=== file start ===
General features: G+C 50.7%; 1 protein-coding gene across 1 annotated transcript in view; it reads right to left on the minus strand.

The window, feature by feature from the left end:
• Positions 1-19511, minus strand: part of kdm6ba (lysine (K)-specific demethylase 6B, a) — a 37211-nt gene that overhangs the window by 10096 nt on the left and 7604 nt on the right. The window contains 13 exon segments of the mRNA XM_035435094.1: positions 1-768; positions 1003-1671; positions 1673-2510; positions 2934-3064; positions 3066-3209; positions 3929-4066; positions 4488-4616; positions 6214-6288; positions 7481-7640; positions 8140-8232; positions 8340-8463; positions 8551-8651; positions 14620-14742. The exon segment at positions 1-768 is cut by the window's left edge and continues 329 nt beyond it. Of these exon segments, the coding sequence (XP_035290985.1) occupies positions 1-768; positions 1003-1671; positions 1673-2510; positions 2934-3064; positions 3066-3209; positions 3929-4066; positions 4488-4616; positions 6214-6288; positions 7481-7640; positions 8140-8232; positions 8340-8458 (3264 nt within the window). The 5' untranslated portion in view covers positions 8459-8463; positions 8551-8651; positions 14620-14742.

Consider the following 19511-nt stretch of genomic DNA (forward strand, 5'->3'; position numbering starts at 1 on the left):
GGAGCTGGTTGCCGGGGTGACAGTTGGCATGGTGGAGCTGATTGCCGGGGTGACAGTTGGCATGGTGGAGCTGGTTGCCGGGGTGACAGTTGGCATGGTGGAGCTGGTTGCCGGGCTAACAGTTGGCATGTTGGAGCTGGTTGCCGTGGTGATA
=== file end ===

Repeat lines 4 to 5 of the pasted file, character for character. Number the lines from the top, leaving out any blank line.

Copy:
Consider the following 19511-nt stretch of genomic DNA (forward strand, 5'->3'; position numbering starts at 1 on the left):
GGAGCTGGTTGCCGGGGTGACAGTTGGCATGGTGGAGCTGATTGCCGGGGTGACAGTTGGCATGGTGGAGCTGGTTGCCGGGGTGACAGTTGGCATGGTGGAGCTGGTTGCCGGGCTAACAGTTGGCATGTTGGAGCTGGTTGCCGTGGTGATA